'I feel a million dollars' - great-granddad (102) on overcoming terrifying robbery and his secrets to a happy life
An elderly man who was the target of a terrifying raid on his home last year has told how he refused to let it affect him as he prepares to celebrate his 102nd birthday.
Pat Gillespie was at his home at Railway Street in Strabane, Co Tyrone when three masked men forced their way in last October.
The gang held him in his chair while they ransacked his bedroom, rifled through his pockets and made off with cash, leaving him shaken.
But Pat, who turns 102 on Sunday, says he didn't let the robbery impact on his life.
The bubbly centenarian was back laughing again within days, buoyed by the support he received from all over the world after his story appeared in the Belfast Telegraph.
"I wasn't too happy about the burglary at the time," he said. "I couldn't understand why people would have done that to me. I never hurt a fly in my life.
"It made me very sad. But the support I got afterwards from all over the world was unbelievable.
"People reached out to me, helped me, sent me letters and sent me cards. It really did show me that there are some good people left in the world still.
"I haven't looked back since."
The much-loved inventor, who is well-known for his madcap car creations and once made a working car out of a bath, will celebrate his birthday with his eight children, 27 grandchildren and 31 great grandchildren.
And as he prepares to mark his 102 years on the planet, Pat had words of wisdom to pass on.
"I feel like a million dollars," he said. "I'm looking forward to my birthday very much. I feel 100%, not 102-years-old at all. I'm feeling great.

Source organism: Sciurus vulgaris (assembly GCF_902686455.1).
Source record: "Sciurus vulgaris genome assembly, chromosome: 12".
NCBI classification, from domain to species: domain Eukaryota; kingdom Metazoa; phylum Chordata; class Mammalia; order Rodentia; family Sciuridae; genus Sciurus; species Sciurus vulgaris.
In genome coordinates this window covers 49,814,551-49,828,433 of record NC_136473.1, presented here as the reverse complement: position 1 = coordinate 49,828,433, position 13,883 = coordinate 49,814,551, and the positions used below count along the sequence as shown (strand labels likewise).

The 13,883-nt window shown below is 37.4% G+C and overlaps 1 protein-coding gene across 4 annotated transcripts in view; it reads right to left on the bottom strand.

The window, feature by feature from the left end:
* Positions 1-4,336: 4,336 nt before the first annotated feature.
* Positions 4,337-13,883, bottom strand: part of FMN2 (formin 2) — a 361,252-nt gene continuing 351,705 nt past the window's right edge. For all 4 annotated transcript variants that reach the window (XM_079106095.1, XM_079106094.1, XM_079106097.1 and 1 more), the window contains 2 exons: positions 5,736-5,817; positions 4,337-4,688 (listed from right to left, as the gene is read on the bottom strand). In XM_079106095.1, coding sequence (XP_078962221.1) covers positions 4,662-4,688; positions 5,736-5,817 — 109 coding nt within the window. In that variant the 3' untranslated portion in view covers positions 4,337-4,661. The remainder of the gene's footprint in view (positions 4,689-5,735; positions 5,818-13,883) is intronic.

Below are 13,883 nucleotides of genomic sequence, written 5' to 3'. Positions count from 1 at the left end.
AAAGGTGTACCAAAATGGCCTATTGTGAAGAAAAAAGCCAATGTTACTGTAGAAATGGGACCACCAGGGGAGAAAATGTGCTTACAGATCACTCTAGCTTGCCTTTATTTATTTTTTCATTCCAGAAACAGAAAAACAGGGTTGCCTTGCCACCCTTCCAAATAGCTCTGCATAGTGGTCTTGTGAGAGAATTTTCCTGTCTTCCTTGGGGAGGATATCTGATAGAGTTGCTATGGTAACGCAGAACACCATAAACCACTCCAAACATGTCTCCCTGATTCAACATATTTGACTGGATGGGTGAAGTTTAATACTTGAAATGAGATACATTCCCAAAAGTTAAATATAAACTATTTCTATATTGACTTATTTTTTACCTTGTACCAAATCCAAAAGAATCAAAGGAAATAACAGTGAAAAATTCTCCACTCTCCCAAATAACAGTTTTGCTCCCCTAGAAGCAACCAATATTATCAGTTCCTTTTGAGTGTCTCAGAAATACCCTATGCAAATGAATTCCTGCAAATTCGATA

"There is really no secret to long life. I make sure to laugh every day and I keep my mind occupied. I have plenty to keep my mind going here. I have my bikes to look after and my museum.
"I keep fit, I eat very little but I eat often. I don't drink or smoke, I don't have the time for it.
"I love talking to people. I think keeping my mind occupied with things, such as sports, inventing and making and breaking things keeps me going. I always have a few inventions in the pipeline, top secret things."
Pat runs his own museum at the side of his home, which has a collection of wacky cars and 32 bikes, plus number plates from all over the world and miniature vehicles, plus his double-fronted Mini Cooper and his cars fashioned from baths.
He says he loves cars and bikes and is constantly dreaming up new methods of travel.
"I started off cycling in my early years," he said.
"I got a bike off my brother Dan - who lived until he was 103. He was a cross-country champion. I've cycled all my life. Even this week, a few days before my 102nd birthday, I'm cycling up to my wife Eileen's grave as I do every day in life. Hail, rain or snow, I'm there.
"I have an engine-powered bicycle which I charge up and go out on every day. It's got a bit more power than the push bike.
"Before that I would have driven around in my old style American police car, or my bath car, or the car with two fronts, which is handy for one way streets.
"People shake their finger at me and say I shouldn't be out on the bicycle at my age. There will come a day when I'll not be fit and then I'll agree with them. But until then, I'll keep flying."
Pat says he wouldn't do a single thing differently if he had to live his 102 years all over again.
"I had a good life," he added. "I really enjoyed life. I feel very good today, I don't feel old at all. I feel about 38-and-a half and I can still touch my toes.
"I don't take vitamins or any health supplement, I think that laughter is the best medicine. I have friends coming in here to me every day and we have a great laugh about the old days. That keeps me young."
Pat is clearing a space for the mountain of birthday cards that will land through his letterbox. Last year he received greetings from Irish president Michael D Higgins and from as far away as Japan.
He says he has no plans to take to a rocking chair and become an old man.
"My time is occupied and I think that is a real secret to my long life, as well as laughing," he said. "I love to see a smile on people's faces, I love to hear people laugh. I've no time for doom and gloom.
"I don't believe in rocking chairs and sitting with carpet slippers on. I haven't got to that stage yet. I probably will.
"I honestly feel in my 30s. I feel fit and lively, and thank God I haven't a pain or ache. I am hopeful and thankful for the way I am. I am very happy."